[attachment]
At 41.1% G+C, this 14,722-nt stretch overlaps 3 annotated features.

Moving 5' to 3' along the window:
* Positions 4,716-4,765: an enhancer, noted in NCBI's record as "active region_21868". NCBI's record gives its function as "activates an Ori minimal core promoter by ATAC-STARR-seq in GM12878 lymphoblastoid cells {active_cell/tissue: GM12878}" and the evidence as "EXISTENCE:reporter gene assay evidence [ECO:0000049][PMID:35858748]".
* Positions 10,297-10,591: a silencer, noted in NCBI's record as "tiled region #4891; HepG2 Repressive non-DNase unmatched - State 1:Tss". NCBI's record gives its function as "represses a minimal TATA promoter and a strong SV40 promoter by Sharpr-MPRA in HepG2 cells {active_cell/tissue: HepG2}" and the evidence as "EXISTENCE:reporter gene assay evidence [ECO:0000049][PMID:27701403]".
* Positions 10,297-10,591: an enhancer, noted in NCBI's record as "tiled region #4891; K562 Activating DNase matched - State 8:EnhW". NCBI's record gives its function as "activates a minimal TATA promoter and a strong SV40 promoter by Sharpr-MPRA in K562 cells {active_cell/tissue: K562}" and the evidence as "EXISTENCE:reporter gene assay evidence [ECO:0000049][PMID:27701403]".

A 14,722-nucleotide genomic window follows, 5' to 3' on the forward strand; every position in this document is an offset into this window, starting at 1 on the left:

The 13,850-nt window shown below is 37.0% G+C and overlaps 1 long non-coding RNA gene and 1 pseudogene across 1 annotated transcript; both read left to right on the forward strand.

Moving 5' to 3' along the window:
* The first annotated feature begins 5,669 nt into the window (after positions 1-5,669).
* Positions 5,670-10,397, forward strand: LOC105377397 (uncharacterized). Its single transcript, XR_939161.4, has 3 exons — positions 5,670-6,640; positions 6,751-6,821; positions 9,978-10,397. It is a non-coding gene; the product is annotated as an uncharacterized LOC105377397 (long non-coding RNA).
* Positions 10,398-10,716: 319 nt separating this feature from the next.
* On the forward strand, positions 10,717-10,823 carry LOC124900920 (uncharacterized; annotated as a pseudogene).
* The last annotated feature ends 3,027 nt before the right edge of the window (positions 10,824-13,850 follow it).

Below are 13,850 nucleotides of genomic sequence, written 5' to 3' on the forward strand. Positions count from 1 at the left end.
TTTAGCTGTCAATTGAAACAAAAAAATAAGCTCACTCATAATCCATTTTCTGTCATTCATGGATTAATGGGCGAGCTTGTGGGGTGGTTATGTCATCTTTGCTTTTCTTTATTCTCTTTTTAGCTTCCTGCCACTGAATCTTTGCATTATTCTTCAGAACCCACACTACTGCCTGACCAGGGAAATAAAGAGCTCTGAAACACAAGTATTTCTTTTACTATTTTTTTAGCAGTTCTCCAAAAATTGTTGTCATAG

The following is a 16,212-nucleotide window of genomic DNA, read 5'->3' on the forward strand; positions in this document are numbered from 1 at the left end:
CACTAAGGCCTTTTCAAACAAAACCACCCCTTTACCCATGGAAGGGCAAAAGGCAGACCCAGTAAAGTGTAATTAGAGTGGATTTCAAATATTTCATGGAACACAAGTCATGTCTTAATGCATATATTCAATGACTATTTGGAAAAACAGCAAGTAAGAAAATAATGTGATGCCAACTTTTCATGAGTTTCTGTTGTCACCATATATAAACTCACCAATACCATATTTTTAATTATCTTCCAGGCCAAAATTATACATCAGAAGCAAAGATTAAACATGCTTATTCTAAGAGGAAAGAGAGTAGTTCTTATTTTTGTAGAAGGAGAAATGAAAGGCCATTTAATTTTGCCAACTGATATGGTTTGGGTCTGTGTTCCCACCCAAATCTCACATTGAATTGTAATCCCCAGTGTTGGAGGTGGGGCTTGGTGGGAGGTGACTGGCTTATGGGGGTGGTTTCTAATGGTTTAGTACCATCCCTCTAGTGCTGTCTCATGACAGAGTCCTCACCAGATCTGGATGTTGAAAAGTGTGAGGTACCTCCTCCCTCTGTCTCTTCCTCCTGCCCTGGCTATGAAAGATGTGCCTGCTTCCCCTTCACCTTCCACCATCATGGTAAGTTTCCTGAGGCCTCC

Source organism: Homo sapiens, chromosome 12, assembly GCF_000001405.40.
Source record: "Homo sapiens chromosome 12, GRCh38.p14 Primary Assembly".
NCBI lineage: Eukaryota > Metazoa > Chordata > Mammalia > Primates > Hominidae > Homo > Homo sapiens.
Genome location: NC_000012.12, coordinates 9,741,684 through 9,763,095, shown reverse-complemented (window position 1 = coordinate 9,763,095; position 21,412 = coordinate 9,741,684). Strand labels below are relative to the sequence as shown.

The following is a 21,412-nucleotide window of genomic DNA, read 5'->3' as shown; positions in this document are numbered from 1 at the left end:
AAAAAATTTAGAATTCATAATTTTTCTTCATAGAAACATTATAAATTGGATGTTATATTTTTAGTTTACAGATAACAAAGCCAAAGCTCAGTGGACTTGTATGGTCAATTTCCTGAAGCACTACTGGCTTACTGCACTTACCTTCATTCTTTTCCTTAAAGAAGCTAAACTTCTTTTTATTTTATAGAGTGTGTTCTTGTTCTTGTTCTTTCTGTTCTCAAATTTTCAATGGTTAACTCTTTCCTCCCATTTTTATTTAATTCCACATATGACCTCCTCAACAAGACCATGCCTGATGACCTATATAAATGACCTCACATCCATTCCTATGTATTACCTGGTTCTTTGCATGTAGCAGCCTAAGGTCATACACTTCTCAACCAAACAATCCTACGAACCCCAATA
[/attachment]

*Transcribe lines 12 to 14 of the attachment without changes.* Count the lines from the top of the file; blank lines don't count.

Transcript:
* On the forward strand, positions 10,717-10,823 carry LOC124900920 (uncharacterized; annotated as a pseudogene).
* The last annotated feature ends 3,027 nt before the right edge of the window (positions 10,824-13,850 follow it).

Below are 13,850 nucleotides of genomic sequence, written 5' to 3' on the forward strand. Positions count from 1 at the left end.